First performed by the Endellion String Quartet at the Royal Northern College of Music on November 14th 2007.
Threnody, which lasts six minutes, was written as a farewell to my old and much-loved friend Christopher Rowland – violinist, quartet-leader and teacher extraordinaire – who died in June 2007. It was first performed at the Royal Northern College of Music on November 14th 2007 by the Endellion String Quartet.
When I visited Chris to say goodbye, three days before he died, I found him singing (over and over again) the slow movement of Mozart’s Sinfonia concertante K.364. High on a cloud of diamorphine, he had been singing this melody for nearly twenty-four hours, under the impression that he was coaching students. After his death, I could not get it out of my head for weeks, and shall always associate it with him.
To make my piece, I altered some notes of Mozart’s melody, translating it into my own eight-note mode so that the style would not jar; but I kept intact its contours and the heartrending upbeat phrase which is its emotional core. The theme is passed around the quartet, morphing as it goes through a set of eight variations, each quicker than the one before. The eighth variation is exactly three times the speed of the original theme, and leads into a coda and back into the original slow tempo – at the end of which the first violin is left floating as a disembodied harmonic.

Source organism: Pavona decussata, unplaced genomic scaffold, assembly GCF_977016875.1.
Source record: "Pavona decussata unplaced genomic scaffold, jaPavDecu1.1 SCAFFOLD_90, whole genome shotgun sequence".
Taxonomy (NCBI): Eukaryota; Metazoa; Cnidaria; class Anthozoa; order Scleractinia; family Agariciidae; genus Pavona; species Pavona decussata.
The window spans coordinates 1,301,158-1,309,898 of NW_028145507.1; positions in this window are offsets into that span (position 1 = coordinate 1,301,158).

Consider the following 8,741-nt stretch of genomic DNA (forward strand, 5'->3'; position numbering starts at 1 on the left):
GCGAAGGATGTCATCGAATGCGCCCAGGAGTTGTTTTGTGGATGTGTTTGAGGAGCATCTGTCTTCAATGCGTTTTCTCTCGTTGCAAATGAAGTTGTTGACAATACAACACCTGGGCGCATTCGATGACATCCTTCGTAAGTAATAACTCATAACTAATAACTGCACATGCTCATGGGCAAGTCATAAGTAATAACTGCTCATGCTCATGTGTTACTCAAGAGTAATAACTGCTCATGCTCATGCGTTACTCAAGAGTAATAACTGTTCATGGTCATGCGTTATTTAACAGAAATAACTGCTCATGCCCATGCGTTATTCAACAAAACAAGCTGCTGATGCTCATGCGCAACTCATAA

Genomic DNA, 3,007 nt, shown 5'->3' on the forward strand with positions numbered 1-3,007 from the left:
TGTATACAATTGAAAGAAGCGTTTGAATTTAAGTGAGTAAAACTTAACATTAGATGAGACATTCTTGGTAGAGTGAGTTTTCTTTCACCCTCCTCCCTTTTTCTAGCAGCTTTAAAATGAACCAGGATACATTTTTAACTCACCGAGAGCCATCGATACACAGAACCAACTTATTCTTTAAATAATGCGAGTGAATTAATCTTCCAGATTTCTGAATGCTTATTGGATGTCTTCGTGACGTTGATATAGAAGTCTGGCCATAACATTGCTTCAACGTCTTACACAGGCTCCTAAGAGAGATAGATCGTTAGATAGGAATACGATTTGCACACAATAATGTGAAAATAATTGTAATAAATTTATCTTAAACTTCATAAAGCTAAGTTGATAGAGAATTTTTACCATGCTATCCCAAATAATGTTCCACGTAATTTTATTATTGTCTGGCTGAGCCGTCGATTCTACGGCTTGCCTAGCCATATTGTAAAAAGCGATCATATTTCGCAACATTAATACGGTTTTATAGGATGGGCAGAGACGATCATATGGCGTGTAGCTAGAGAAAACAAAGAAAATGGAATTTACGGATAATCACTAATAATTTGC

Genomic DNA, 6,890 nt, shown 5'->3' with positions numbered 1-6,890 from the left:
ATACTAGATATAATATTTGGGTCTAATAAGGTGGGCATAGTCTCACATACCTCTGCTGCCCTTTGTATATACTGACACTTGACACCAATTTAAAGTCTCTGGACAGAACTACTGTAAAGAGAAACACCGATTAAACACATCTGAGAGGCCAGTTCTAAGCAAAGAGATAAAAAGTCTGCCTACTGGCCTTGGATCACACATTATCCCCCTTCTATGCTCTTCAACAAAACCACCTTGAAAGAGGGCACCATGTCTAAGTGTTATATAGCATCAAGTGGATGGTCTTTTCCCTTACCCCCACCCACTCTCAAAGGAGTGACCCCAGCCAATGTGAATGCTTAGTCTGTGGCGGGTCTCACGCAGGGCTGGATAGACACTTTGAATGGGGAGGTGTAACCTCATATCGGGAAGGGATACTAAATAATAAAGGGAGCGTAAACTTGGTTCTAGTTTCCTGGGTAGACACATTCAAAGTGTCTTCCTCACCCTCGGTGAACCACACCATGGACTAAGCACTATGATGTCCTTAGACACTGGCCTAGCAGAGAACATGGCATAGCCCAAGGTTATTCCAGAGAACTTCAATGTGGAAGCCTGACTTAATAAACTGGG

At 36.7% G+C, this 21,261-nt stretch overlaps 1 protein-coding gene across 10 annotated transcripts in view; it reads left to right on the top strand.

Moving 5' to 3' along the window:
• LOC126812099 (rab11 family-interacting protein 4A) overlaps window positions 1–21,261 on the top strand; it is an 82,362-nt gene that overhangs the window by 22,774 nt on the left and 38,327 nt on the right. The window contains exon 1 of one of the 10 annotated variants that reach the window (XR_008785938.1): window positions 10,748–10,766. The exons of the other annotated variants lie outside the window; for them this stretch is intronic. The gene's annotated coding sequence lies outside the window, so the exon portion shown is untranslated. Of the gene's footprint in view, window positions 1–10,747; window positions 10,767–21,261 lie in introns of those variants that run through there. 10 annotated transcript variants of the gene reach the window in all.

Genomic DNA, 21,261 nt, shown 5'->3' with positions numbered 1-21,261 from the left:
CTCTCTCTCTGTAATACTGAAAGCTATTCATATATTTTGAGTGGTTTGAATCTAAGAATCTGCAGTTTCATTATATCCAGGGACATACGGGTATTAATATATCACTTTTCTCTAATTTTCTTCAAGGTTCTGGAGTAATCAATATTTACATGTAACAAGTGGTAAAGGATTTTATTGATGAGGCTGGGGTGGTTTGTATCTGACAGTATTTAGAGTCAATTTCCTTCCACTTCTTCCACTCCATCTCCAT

Two other allusions connect the piece with the string quartet repertoire to which Chris devoted his life. The “Muss es sein?” motto from the last movement of Beethoven’s Op. 135 quartet is quoted in the first, sixth and seventh variations; and the pizzicato phrase which opens the fourth movement of Bartok’s fifth quartet is used as a counterpoint to the theme, and reappears in the eighth variation in order to lead us into the coda and back to the original slow tempo.
Giles Swayne 2008